Specialization

Concept refinement enables more and better algorithms, because the refining concept introduces more operations that describe richer abstractions. Much of the time, these additional operations permit the implementation of new algorithms, e.g., where BidirectionalIterator allowed the efficient implementation of the reverse() algorithm. However, refinements can also allow certain algorithms available for the refined concept to be more implemented more efficiently with the refining concept.

Let us consider a Polygon concept. We could imagine that there are two important operations for a Polygon: one, num_sides(), which returns the number of sides in the polygon; and two, side_length(i), which returns the length of the ith side. We can compute the circumference of a Polygon in linear time:

// Requirements: Polygon<P>

template<typename P>

double circumference(P p) {

double result = 0;

for (int i = 0; i < num_sides(p); ++i)

result += side_length(p, i);

return result;

}

We can create a concept EquilateralPolygon that refines Polygon, but where all sides have the same length. Thus,we can use the circumference() algorithm above on any EquilateralPolygon. However, we can do better, because one can compute the circumference of an EquilateralPolygon in constant time with the following algorithm:

// Requirements: EquilateralPolygon<P>

template<typename P>

double circumference(P p) {

return num_sides(p) * side_length(p, 0);

}

We now have two implementations of circumference() that differ only in their requirements. Generic Programming requires that the most specific of these implementations should always be chosen, a feature that is sometimes referred to as concept-based overloading. For instance, if an abstraction is an EquilateralPolygon, the constant-time algorithm should be used; otherwise, we will fall back to the linear-time algorithm. In C++, this can be accomplished with a technique called tag dispatching, which we will not detail here.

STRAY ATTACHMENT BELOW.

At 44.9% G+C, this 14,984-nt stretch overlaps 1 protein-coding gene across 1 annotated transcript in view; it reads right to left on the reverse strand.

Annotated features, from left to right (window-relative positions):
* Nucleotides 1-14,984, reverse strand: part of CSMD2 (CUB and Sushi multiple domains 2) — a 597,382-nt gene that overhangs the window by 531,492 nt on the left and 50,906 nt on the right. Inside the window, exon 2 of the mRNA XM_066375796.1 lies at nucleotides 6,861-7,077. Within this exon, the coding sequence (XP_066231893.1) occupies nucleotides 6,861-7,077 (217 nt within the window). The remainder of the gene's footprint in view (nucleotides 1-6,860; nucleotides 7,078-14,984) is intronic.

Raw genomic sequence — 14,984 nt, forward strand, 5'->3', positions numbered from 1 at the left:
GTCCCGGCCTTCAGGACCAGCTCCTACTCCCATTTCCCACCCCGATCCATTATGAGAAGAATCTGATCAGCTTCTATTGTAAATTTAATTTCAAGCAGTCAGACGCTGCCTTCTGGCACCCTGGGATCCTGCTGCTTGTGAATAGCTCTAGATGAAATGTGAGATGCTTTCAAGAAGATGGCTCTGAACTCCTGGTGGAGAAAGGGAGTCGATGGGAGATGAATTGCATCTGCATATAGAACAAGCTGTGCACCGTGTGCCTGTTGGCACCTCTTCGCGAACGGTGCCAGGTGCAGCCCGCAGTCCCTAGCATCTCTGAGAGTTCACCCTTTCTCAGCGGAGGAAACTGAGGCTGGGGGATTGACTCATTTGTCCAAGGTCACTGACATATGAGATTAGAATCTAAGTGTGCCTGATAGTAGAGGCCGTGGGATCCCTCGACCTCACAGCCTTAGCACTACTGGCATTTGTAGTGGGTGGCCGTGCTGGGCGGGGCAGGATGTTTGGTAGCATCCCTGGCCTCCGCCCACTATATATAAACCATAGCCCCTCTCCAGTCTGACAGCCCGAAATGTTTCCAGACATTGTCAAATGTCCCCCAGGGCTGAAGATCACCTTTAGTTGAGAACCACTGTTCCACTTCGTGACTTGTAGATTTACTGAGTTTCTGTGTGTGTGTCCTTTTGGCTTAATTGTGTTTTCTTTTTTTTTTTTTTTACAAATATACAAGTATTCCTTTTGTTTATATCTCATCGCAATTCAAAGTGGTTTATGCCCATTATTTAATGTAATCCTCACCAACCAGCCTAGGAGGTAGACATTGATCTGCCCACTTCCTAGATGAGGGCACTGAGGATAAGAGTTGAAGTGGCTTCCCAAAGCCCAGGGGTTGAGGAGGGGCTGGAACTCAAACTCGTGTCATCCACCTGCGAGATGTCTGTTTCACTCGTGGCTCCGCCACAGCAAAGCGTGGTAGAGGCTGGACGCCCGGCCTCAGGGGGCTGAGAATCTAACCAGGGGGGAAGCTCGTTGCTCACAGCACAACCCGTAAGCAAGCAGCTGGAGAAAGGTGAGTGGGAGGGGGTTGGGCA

Concept-based overloading ensures that the most efficient implementation available for an algorithm is always used. This behavior is particularly useful in combatting certain cases of over-generalization, where lifting an algorithm to make it more general would also make it less efficient. For instance, the lower_bound() algorithm of the Standard Template Library has a very curious complexity clause:

The number of comparisons is logarithmic: at most log(last – first) + 1. If ForwardIterator is a Random Access Iterator then the number of steps through the range is also logarithmic; otherwise, the number of steps is proportional to last – first.

lower_bound() is a binary search, but it can be implemented with only a Forward Iterator. Doing so requires linear time, because we need to step through the elements of the sequence one by one. However, if the algorithm is given a Random Access Iterator, it can jump around the sequence and therefore requires only a logarithmic number of steps. In the STL, this is accomplished through specialization of the advance() and distance() functions, which move an iterator forward a number of steps or compute the number of elements between two iterators, respectively. By using these utility algorithms, the STL is able to lift lower_bound() from an algorithm that requires Random Access Iterators to one that only requires Forward Iterators, without sacrificing performance in the Random Access Iterator case.